So, you’ve planned your route and know the tools you’ll use to keep you on track. But it turns out that you haven’t had to actually use your orienteering skills since you were in a scouts club as a kid.
Managing the tools, learning to read the map, and keeping your smartphone or GPS device charged is proving to be a challenge — not one that you can’t overcome with a little practice, however.
As you may already know, Adventure Cycling has mapped 47,000+ miles throughout North America, featuring rural and low-traffic bicycling routes through some of the most scenic terrain in North America. The maps feature turn-by-turn directions, detailed navigational instructions for the tricky sections, and elevation profiles, as well as service information specifically for cyclists.
To reduce the stress of in-the-moment navigation, take some time to get to know your maps. Review the features of the maps. Peruse the cultural and historical information. Relearn how to read contour lines. Find north. These skills may seem outmoded in the days of GPS technology but having a map on hand and knowing how to use it can open doors that technology can’t and may even save your tush when an electrical outlet is hard to find.
Many riders choose to use maps and smartphone apps in tandem, finding that each has its special function. While there are many apps that will help you navigate whatever route you choose, Adventure Cycling has a dedicated app for its mapped routes. The app itself is free, with route sections available for purchase from within the app. No complex file conversions are necessary.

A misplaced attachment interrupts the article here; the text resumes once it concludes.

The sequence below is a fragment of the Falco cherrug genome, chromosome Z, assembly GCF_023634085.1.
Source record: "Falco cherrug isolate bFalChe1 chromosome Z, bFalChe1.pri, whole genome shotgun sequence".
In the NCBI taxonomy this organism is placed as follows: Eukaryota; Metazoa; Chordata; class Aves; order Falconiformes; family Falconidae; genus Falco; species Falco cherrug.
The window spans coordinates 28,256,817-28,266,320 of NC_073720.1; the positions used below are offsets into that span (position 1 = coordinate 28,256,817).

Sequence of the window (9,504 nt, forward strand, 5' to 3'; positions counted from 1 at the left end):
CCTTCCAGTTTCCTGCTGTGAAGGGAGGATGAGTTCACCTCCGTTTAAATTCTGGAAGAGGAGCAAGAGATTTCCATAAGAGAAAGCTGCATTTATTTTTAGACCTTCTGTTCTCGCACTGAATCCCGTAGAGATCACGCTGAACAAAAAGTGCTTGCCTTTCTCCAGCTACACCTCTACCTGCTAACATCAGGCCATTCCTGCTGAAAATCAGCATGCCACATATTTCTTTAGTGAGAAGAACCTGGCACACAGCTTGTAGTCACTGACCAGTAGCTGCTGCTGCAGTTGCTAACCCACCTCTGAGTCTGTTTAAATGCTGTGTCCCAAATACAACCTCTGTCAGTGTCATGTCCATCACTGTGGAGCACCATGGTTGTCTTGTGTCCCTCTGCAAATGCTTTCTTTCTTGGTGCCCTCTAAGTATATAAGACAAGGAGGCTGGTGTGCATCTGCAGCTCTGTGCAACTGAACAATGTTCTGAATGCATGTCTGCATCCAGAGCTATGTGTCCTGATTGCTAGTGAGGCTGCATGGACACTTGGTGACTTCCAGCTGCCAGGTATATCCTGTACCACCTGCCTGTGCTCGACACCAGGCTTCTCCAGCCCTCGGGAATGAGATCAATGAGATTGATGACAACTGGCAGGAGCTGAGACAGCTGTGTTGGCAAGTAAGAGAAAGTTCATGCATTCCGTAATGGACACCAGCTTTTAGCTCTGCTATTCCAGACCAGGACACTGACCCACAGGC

While you’ve probably used an app far more recently than you’ve touched a map, each navigation app has different features and will require a bit of playing around. Bicycle Route Navigator has the following features:
If you have your own device and don’t want to use our app — or you’re riding a route along the U.S. Bicycle Route System — we offer GPX data for Adventure Cycling Routes and U.S. Bicycle Routes that you can download and use on a GPS device, smartphone, or tablet. The data is compatible with iOS, Android, Garmin, and other GPS devices that accept a GPX file format.
Features included in the viewable data will vary with the device or app you use. For example, the way elevation is displayed or the type of base map displayed depends on the device. One interesting variable is that the data is editable so that you can customize your route.
If you’re trying to decide whether to download our Bicycle Navigator App or the GPS data, take a look at this side-by-side comparison to help you decide.
To get GPX data for an Adventure Cycling Route, follow these steps:
That last bullet point is the kicker. We can’t provide much insight into how to use your third-party app or GPS device because there are so many on the market. We do, however, have detailed support pages with more information and instructions on how to use the tracks and service points. For answers to common questions, see our GPX Data for Devices FAQs.
If answers still elude you, visit the GPS & Digital Data Discussion Forum to share your experience, ask questions, and discuss digital navigation issues. The forum is brimming with experienced bicycle travelers.
To get free GPS data for a U.S. Bicycle Route, take a look at our interactive map and follow the directions on that page. We host this particular interactive map and the underlying data on Ride with GPS. You will have to make a free account with Ride with GPS to download the route data to your chosen device.